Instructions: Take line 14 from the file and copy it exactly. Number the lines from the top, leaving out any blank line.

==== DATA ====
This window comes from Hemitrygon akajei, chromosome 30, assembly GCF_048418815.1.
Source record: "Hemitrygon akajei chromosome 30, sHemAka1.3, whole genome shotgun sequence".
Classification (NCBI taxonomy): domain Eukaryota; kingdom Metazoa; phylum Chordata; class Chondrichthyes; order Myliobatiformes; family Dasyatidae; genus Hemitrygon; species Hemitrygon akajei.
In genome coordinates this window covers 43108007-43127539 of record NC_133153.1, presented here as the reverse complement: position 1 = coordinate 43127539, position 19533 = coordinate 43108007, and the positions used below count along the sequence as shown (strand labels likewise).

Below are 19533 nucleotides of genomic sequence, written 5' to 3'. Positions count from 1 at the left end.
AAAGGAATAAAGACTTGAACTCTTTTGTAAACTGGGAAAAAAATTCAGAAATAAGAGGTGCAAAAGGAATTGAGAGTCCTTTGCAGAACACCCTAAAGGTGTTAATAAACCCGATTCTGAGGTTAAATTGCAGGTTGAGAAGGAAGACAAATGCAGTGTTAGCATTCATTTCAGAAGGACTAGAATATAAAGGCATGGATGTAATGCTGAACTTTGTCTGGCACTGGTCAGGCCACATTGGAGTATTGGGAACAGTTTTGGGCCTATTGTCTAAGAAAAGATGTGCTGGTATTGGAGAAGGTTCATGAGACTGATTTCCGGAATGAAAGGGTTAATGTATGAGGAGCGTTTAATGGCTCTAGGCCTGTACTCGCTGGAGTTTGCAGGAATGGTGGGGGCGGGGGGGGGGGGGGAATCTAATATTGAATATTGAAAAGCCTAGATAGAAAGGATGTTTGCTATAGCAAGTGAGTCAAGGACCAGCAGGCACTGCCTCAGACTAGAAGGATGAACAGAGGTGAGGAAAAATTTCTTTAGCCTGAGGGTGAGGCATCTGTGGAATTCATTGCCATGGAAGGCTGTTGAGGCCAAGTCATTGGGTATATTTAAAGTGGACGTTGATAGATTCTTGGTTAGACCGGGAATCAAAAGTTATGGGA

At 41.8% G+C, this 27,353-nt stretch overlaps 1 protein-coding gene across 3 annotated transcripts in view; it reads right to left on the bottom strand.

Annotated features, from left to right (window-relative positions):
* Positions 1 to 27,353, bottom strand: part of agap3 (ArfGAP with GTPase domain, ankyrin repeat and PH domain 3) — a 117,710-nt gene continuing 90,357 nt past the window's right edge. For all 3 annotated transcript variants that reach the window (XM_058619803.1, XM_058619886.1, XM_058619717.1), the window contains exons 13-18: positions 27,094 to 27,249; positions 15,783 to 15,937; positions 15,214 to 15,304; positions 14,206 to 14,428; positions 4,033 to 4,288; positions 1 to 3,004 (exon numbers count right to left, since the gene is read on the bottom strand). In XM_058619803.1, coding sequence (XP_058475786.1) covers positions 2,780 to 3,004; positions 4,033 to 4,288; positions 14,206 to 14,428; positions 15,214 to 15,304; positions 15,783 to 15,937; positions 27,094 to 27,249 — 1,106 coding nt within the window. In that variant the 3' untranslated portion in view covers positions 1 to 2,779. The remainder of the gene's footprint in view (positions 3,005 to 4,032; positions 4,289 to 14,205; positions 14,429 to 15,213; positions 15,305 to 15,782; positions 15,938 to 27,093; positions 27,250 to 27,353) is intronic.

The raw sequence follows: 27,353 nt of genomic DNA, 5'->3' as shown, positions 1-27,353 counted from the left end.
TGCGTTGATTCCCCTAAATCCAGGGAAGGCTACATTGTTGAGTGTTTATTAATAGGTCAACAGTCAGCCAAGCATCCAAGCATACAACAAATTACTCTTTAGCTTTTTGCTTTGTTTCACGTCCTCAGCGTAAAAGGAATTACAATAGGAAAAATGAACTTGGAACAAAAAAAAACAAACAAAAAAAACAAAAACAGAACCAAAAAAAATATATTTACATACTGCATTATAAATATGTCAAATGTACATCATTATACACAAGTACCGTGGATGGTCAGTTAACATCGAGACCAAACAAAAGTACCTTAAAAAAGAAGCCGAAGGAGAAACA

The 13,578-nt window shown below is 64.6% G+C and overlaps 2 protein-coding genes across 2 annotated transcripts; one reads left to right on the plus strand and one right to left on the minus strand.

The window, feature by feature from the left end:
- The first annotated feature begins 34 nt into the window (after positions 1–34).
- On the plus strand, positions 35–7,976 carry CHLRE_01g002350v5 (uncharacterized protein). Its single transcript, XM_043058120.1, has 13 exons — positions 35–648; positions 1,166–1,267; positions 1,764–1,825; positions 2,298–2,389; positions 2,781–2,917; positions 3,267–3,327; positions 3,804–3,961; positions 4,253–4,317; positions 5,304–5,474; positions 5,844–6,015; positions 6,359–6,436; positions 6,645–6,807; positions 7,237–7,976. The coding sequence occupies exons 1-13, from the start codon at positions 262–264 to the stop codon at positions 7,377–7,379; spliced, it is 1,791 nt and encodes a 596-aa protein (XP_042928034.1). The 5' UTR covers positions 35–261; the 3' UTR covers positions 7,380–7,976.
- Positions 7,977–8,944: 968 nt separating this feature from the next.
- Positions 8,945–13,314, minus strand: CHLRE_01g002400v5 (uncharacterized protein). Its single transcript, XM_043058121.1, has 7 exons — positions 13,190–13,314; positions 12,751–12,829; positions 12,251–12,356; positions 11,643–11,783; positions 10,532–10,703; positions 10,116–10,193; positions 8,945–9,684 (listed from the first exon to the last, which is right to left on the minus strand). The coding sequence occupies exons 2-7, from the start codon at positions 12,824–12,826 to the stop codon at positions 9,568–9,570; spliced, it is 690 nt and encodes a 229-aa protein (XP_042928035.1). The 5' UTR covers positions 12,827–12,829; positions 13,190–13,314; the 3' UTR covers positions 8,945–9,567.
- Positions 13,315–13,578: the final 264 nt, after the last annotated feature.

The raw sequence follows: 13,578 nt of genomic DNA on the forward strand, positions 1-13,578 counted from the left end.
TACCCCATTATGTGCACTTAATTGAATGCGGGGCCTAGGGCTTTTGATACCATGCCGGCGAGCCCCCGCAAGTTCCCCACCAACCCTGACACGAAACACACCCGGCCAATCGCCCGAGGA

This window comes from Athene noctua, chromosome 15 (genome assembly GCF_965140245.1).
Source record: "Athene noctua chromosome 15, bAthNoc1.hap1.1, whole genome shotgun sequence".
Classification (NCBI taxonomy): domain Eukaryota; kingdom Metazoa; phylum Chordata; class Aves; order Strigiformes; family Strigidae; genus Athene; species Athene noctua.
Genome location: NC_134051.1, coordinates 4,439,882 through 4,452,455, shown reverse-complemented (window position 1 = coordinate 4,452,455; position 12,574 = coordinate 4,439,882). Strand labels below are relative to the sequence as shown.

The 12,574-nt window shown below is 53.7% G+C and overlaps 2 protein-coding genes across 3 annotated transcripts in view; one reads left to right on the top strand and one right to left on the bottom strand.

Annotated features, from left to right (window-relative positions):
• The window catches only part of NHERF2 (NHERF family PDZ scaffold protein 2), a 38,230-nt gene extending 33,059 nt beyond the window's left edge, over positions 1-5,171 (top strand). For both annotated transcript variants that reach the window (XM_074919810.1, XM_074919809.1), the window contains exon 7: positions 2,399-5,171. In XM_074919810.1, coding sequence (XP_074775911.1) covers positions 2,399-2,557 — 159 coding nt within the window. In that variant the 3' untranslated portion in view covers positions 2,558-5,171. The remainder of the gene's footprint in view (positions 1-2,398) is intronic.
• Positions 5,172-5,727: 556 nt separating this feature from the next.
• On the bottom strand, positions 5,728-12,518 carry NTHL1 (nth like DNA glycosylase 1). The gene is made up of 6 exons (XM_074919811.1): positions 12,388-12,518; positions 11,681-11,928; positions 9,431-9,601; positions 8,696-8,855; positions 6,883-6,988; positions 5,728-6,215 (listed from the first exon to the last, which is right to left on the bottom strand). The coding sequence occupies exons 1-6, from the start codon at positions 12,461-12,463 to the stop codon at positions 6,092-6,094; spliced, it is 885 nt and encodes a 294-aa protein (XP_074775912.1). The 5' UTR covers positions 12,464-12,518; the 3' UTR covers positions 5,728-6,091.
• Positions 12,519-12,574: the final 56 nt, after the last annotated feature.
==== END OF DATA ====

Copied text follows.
- The first annotated feature begins 34 nt into the window (after positions 1–34).